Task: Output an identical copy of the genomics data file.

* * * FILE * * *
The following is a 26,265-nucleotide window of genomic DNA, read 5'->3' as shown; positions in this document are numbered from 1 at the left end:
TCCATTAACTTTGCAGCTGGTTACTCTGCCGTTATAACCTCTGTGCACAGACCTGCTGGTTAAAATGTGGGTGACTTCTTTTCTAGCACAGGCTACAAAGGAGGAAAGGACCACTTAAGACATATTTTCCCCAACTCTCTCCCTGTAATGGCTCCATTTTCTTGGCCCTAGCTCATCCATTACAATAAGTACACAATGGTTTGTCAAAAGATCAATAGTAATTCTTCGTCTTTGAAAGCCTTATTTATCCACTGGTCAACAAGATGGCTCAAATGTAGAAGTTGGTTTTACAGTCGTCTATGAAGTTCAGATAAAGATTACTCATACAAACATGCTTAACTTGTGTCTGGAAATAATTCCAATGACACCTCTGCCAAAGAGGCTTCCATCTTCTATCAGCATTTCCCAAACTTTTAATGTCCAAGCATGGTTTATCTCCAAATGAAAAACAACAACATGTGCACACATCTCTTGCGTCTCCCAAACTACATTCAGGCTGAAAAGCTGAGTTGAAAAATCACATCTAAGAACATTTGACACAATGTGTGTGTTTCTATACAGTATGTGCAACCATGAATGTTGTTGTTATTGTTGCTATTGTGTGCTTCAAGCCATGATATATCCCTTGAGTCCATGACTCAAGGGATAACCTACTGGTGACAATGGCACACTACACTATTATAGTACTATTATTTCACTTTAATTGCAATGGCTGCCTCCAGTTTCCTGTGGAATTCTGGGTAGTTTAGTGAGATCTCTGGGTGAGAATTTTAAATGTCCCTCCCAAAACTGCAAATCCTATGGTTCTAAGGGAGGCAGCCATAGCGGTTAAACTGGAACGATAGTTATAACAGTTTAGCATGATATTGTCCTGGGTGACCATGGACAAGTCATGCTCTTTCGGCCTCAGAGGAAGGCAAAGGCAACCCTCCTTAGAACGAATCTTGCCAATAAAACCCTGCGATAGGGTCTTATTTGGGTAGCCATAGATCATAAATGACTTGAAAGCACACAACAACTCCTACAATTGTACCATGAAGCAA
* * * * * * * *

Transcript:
The following is a 26,265-nucleotide window of genomic DNA, read 5'->3' as shown; positions in this document are numbered from 1 at the left end:
TCCATTAACTTTGCAGCTGGTTACTCTGCCGTTATAACCTCTGTGCACAGACCTGCTGGTTAAAATGTGGGTGACTTCTTTTCTAGCACAGGCTACAAAGGAGGAAAGGACCACTTAAGACATATTTTCCCCAACTCTCTCCCTGTAATGGCTCCATTTTCTTGGCCCTAGCTCATCCATTACAATAAGTACACAATGGTTTGTCAAAAGATCAATAGTAATTCTTCGTCTTTGAAAGCCTTATTTATCCACTGGTCAACAAGATGGCTCAAATGTAGAAGTTGGTTTTACAGTCGTCTATGAAGTTCAGATAAAGATTACTCATACAAACATGCTTAACTTGTGTCTGGAAATAATTCCAATGACACCTCTGCCAAAGAGGCTTCCATCTTCTATCAGCATTTCCCAAACTTTTAATGTCCAAGCATGGTTTATCTCCAAATGAAAAACAACAACATGTGCACACATCTCTTGCGTCTCCCAAACTACATTCAGGCTGAAAAGCTGAGTTGAAAAATCACATCTAAGAACATTTGACACAATGTGTGTGTTTCTATACAGTATGTGCAACCATGAATGTTGTTGTTATTGTTGCTATTGTGTGCTTCAAGCCATGATATATCCCTTGAGTCCATGACTCAAGGGATAACCTACTGGTGACAATGGCACACTACACTATTATAGTACTATTATTTCACTTTAATTGCAATGGCTGCCTCCAGTTTCCTGTGGAATTCTGGGTAGTTTAGTGAGATCTCTGGGTGAGAATTTTAAATGTCCCTCCCAAAACTGCAAATCCTATGGTTCTAAGGGAGGCAGCCATAGCGGTTAAACTGGAACGATAGTTATAACAGTTTAGCATGATATTGTCCTGGGTGACCATGGACAAGTCATGCTCTTTCGGCCTCAGAGGAAGGCAAAGGCAACCCTCCTTAGAACGAATCTTGCCAATAAAACCCTGCGATAGGGTCTTATTTGGGTAGCCATAGATCATAAATGACTTGAAAGCACACAACAACTCCTACAATTGTACCATGAAGCAA